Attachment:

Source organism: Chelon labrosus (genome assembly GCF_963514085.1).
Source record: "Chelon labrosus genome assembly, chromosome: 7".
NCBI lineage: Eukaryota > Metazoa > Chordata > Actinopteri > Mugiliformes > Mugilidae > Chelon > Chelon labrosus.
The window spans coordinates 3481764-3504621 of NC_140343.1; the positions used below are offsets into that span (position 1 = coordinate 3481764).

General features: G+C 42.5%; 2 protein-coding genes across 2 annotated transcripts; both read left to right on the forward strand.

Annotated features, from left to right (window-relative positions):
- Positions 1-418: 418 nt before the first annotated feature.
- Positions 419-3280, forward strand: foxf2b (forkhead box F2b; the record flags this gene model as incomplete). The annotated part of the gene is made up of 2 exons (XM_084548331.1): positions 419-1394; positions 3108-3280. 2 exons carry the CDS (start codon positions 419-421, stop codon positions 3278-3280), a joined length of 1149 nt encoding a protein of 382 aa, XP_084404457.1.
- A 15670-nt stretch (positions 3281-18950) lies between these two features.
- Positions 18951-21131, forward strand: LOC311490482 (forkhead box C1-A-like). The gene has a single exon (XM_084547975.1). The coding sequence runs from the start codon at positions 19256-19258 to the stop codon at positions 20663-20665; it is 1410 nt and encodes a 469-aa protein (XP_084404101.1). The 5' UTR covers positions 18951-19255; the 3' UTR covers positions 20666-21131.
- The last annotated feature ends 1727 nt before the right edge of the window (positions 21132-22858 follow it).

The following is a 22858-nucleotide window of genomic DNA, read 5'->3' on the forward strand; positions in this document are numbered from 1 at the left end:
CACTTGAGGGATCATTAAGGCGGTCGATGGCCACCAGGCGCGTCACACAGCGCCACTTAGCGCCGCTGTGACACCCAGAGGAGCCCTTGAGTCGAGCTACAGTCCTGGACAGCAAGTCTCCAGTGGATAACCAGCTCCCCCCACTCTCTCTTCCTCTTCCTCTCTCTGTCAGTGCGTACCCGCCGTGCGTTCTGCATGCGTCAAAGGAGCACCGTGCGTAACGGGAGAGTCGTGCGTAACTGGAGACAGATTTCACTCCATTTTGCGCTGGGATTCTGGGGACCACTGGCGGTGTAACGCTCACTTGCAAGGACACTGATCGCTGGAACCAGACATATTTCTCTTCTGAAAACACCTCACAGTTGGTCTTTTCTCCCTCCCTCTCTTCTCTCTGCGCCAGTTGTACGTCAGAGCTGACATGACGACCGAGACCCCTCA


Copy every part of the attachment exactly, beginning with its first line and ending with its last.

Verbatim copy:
Source organism: Chelon labrosus (genome assembly GCF_963514085.1).
Source record: "Chelon labrosus genome assembly, chromosome: 7".
NCBI lineage: Eukaryota > Metazoa > Chordata > Actinopteri > Mugiliformes > Mugilidae > Chelon > Chelon labrosus.
The window spans coordinates 3481764-3504621 of NC_140343.1; the positions used below are offsets into that span (position 1 = coordinate 3481764).

General features: G+C 42.5%; 2 protein-coding genes across 2 annotated transcripts; both read left to right on the forward strand.

Annotated features, from left to right (window-relative positions):
- Positions 1-418: 418 nt before the first annotated feature.
- Positions 419-3280, forward strand: foxf2b (forkhead box F2b; the record flags this gene model as incomplete). The annotated part of the gene is made up of 2 exons (XM_084548331.1): positions 419-1394; positions 3108-3280. 2 exons carry the CDS (start codon positions 419-421, stop codon positions 3278-3280), a joined length of 1149 nt encoding a protein of 382 aa, XP_084404457.1.
- A 15670-nt stretch (positions 3281-18950) lies between these two features.
- Positions 18951-21131, forward strand: LOC311490482 (forkhead box C1-A-like). The gene has a single exon (XM_084547975.1). The coding sequence runs from the start codon at positions 19256-19258 to the stop codon at positions 20663-20665; it is 1410 nt and encodes a 469-aa protein (XP_084404101.1). The 5' UTR covers positions 18951-19255; the 3' UTR covers positions 20666-21131.
- The last annotated feature ends 1727 nt before the right edge of the window (positions 21132-22858 follow it).

The following is a 22858-nucleotide window of genomic DNA, read 5'->3' on the forward strand; positions in this document are numbered from 1 at the left end:
CACTTGAGGGATCATTAAGGCGGTCGATGGCCACCAGGCGCGTCACACAGCGCCACTTAGCGCCGCTGTGACACCCAGAGGAGCCCTTGAGTCGAGCTACAGTCCTGGACAGCAAGTCTCCAGTGGATAACCAGCTCCCCCCACTCTCTCTTCCTCTTCCTCTCTCTGTCAGTGCGTACCCGCCGTGCGTTCTGCATGCGTCAAAGGAGCACCGTGCGTAACGGGAGAGTCGTGCGTAACTGGAGACAGATTTCACTCCATTTTGCGCTGGGATTCTGGGGACCACTGGCGGTGTAACGCTCACTTGCAAGGACACTGATCGCTGGAACCAGACATATTTCTCTTCTGAAAACACCTCACAGTTGGTCTTTTCTCCCTCCCTCTCTTCTCTCTGCGCCAGTTGTACGTCAGAGCTGACATGACGACCGAGACCCCTCA